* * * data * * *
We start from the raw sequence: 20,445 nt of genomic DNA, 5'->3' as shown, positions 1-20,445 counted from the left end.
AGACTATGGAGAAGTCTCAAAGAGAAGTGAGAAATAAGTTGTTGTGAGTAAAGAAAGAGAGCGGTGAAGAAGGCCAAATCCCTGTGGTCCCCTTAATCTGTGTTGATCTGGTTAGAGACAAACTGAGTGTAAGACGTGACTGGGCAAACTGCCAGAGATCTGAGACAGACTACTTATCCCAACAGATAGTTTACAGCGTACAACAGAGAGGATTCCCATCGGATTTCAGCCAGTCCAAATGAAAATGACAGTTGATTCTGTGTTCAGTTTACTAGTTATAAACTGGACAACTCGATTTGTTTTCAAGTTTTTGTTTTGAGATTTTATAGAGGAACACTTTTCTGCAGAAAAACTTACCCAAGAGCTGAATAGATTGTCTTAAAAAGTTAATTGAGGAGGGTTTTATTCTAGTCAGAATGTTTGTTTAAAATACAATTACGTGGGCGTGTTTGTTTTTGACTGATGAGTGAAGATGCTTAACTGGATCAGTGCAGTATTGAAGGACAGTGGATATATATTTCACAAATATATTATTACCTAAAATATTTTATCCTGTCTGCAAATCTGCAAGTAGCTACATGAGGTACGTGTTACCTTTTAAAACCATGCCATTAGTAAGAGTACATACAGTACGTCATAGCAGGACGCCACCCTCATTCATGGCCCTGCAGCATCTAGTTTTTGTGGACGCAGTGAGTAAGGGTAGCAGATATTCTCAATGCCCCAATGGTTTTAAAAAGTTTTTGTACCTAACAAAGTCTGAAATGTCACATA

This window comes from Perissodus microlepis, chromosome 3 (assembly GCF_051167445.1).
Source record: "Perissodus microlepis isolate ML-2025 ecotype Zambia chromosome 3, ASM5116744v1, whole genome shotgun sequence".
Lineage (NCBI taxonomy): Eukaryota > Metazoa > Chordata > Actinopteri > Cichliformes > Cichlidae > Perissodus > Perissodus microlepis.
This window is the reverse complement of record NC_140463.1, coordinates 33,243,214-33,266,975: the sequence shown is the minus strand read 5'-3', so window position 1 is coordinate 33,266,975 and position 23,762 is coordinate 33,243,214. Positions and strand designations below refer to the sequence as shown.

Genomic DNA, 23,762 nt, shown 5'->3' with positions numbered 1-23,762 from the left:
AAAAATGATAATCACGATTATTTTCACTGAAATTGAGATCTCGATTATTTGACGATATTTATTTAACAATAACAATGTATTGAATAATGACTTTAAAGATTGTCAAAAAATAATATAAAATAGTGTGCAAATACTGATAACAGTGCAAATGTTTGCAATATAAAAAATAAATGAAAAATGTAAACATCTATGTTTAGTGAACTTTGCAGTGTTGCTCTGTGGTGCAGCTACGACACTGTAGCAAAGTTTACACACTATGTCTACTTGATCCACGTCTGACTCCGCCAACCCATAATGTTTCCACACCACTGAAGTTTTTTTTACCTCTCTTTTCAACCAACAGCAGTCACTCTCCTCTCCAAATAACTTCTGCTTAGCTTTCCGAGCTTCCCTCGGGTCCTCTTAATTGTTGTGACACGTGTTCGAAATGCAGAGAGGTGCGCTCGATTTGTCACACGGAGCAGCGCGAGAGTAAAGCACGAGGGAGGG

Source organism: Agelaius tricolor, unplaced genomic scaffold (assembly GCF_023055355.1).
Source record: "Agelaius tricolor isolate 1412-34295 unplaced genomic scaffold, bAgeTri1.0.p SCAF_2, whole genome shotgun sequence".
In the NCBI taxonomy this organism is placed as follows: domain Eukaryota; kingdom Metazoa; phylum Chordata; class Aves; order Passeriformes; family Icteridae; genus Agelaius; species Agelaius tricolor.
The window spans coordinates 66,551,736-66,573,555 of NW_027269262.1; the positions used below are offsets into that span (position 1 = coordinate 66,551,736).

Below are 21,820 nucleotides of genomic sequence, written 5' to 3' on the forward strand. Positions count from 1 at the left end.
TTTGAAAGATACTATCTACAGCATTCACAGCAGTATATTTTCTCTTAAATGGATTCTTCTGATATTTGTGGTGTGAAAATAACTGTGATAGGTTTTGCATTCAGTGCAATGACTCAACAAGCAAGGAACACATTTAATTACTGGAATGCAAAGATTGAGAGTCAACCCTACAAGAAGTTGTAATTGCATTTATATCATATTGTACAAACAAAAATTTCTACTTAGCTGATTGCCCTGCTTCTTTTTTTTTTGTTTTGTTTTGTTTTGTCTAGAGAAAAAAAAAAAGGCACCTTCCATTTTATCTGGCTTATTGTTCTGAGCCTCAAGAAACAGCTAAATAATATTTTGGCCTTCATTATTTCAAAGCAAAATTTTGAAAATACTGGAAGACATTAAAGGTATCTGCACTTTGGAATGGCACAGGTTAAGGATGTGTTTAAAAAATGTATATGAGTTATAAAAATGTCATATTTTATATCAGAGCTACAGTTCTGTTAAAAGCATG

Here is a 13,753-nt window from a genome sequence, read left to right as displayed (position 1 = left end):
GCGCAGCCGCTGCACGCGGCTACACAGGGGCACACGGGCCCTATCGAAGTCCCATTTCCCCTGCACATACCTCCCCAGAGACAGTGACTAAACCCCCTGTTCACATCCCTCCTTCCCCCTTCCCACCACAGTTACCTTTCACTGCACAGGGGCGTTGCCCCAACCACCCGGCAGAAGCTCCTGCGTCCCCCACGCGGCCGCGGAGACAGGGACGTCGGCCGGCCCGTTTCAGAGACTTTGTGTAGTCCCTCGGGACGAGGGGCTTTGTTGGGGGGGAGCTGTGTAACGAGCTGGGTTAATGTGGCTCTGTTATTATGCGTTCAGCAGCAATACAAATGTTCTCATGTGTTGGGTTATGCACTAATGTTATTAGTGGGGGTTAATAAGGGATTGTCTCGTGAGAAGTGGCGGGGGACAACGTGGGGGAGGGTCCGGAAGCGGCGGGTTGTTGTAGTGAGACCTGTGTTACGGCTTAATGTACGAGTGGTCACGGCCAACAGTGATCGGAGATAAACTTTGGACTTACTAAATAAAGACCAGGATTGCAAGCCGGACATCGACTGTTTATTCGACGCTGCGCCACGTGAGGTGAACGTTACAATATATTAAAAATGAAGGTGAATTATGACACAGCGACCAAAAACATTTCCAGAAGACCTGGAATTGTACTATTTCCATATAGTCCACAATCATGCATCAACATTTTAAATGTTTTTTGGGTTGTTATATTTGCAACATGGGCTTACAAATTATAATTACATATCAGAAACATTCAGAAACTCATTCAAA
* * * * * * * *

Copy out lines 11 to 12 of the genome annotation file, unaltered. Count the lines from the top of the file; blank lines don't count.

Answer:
In the NCBI taxonomy this organism is placed as follows: domain Eukaryota; kingdom Metazoa; phylum Chordata; class Aves; order Passeriformes; family Icteridae; genus Agelaius; species Agelaius tricolor.
The window spans coordinates 66,551,736-66,573,555 of NW_027269262.1; the positions used below are offsets into that span (position 1 = coordinate 66,551,736).